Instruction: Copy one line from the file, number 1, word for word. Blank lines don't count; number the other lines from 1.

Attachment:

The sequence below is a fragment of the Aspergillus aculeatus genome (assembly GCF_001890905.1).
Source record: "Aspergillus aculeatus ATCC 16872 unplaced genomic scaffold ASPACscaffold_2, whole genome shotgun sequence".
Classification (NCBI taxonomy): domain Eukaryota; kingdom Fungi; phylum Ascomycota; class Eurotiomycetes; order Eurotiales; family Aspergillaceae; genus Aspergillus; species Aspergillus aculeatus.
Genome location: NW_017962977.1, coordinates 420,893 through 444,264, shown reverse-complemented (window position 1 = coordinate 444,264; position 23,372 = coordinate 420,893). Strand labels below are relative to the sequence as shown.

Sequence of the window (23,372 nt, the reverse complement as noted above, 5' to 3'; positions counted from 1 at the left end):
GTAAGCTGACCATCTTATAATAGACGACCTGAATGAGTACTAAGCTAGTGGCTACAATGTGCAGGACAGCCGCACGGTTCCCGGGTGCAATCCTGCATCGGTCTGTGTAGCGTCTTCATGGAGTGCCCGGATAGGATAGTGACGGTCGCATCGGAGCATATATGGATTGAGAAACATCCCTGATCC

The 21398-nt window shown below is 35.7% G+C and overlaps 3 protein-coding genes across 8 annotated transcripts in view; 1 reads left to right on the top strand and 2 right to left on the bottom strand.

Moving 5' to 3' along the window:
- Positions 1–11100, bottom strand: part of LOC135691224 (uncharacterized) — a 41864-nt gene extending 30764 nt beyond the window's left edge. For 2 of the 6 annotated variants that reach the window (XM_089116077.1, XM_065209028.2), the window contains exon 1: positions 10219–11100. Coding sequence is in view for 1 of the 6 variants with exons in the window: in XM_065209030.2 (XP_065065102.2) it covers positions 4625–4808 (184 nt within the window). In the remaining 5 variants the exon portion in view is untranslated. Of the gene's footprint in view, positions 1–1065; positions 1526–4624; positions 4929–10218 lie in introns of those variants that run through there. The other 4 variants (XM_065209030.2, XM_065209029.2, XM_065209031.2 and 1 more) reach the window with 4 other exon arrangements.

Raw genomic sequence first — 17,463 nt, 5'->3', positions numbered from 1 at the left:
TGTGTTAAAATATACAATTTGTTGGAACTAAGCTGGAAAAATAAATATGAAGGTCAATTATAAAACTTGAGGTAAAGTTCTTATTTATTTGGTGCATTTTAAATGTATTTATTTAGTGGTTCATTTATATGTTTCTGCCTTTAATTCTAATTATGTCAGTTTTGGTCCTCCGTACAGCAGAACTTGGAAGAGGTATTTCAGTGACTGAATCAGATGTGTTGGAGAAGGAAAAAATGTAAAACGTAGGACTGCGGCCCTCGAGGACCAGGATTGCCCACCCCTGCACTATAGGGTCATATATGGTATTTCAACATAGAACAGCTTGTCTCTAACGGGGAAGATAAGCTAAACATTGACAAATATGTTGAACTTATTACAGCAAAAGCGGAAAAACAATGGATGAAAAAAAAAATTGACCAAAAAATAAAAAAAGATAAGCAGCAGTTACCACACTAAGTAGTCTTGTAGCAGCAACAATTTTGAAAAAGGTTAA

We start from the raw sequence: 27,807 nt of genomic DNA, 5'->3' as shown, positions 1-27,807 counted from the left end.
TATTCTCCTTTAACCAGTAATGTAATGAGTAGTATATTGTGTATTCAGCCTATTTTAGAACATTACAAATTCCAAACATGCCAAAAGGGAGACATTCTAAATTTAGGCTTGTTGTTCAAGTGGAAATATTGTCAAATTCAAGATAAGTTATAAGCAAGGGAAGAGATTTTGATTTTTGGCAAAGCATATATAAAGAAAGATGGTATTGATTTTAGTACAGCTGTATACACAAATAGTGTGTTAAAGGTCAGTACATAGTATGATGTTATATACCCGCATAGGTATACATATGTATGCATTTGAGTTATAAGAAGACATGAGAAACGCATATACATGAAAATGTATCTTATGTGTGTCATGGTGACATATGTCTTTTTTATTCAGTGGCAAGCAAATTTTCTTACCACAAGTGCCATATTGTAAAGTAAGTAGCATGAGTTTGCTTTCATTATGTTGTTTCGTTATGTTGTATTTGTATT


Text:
The sequence below is a fragment of the Aspergillus aculeatus genome (assembly GCF_001890905.1).